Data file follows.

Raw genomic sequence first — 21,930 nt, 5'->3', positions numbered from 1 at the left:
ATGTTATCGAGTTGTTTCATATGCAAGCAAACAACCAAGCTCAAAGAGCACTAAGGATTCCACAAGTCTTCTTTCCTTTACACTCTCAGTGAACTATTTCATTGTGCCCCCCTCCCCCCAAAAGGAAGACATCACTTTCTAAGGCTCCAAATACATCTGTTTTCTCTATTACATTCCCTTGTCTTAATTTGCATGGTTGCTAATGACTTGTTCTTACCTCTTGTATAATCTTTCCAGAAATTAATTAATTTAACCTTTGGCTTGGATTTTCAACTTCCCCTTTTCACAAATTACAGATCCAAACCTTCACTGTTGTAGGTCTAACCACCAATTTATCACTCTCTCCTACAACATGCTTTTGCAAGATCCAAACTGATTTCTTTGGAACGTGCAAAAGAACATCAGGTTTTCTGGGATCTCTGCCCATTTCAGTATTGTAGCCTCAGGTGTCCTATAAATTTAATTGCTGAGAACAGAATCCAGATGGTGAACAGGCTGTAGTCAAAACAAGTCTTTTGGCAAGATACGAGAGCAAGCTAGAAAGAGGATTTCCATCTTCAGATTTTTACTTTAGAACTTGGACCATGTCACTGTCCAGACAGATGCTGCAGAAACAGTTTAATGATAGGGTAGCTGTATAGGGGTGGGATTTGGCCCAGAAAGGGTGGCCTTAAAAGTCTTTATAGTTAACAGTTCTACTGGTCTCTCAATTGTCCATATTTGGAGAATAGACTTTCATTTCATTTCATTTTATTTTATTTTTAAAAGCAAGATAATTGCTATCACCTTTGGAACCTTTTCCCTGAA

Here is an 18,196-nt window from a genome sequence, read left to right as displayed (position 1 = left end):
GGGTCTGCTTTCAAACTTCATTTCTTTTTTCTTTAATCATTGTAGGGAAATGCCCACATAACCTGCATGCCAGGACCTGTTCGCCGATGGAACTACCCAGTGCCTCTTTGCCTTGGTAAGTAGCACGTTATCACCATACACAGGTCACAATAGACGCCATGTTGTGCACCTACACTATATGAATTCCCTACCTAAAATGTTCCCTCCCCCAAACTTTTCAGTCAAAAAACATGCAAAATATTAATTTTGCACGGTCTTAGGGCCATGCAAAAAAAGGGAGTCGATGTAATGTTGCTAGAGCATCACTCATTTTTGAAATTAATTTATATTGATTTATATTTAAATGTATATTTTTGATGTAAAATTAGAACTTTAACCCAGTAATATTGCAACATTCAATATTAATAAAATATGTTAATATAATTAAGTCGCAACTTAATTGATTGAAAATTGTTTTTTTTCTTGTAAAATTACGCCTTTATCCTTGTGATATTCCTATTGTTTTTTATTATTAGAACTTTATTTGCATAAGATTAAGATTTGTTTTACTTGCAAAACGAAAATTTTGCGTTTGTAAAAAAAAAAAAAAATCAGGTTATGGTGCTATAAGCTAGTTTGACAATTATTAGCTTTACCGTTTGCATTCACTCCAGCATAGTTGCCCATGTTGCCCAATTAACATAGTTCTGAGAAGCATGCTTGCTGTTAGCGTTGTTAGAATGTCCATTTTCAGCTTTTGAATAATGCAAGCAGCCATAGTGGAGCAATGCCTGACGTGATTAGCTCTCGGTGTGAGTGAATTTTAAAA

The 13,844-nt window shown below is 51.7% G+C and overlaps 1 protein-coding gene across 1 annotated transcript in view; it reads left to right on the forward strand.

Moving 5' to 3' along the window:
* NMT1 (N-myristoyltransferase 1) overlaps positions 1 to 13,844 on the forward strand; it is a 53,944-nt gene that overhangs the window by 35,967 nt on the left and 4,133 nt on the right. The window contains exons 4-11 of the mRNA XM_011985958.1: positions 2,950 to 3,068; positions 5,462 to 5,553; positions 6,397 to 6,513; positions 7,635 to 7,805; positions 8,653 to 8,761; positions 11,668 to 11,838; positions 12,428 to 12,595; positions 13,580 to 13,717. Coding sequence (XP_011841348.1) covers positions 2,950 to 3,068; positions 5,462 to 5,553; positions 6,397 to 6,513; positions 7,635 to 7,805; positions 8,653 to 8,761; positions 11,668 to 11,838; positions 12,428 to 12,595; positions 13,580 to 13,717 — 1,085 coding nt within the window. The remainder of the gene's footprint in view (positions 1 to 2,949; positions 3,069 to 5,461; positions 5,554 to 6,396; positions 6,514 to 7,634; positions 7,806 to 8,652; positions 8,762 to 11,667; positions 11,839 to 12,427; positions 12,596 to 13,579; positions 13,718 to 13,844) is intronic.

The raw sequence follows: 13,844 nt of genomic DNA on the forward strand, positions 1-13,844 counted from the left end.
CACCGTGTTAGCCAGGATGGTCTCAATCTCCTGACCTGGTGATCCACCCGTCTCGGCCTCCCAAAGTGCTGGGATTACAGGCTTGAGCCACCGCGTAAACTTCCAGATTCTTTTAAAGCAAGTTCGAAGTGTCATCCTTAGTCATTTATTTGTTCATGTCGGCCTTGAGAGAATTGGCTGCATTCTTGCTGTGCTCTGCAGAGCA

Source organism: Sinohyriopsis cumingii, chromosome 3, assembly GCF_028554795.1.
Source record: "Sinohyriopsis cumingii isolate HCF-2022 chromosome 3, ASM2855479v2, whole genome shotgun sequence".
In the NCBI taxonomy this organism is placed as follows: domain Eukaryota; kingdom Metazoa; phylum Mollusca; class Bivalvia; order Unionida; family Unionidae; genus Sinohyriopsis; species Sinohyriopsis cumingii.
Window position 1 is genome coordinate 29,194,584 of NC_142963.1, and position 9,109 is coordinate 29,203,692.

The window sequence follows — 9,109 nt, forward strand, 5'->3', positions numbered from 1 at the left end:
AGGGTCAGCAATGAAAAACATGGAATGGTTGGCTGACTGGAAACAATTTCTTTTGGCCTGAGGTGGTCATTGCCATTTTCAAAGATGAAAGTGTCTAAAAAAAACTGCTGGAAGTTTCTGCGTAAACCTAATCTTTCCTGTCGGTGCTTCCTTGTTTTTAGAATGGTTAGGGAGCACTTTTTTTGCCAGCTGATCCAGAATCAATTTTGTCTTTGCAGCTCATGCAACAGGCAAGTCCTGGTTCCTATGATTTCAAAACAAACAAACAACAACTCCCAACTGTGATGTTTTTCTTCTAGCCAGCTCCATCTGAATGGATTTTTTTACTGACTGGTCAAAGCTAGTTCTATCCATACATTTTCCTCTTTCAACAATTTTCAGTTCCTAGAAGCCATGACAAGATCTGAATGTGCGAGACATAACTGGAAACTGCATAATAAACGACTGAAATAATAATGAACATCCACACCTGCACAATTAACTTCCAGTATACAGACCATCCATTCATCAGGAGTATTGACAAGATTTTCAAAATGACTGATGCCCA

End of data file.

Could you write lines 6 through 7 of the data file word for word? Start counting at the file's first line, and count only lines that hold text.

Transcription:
Moving 5' to 3' along the window:
* NMT1 (N-myristoyltransferase 1) overlaps positions 1 to 13,844 on the forward strand; it is a 53,944-nt gene that overhangs the window by 35,967 nt on the left and 4,133 nt on the right. The window contains exons 4-11 of the mRNA XM_011985958.1: positions 2,950 to 3,068; positions 5,462 to 5,553; positions 6,397 to 6,513; positions 7,635 to 7,805; positions 8,653 to 8,761; positions 11,668 to 11,838; positions 12,428 to 12,595; positions 13,580 to 13,717. Coding sequence (XP_011841348.1) covers positions 2,950 to 3,068; positions 5,462 to 5,553; positions 6,397 to 6,513; positions 7,635 to 7,805; positions 8,653 to 8,761; positions 11,668 to 11,838; positions 12,428 to 12,595; positions 13,580 to 13,717 — 1,085 coding nt within the window. The remainder of the gene's footprint in view (positions 1 to 2,949; positions 3,069 to 5,461; positions 5,554 to 6,396; positions 6,514 to 7,634; positions 7,806 to 8,652; positions 8,762 to 11,667; positions 11,839 to 12,427; positions 12,596 to 13,579; positions 13,718 to 13,844) is intronic.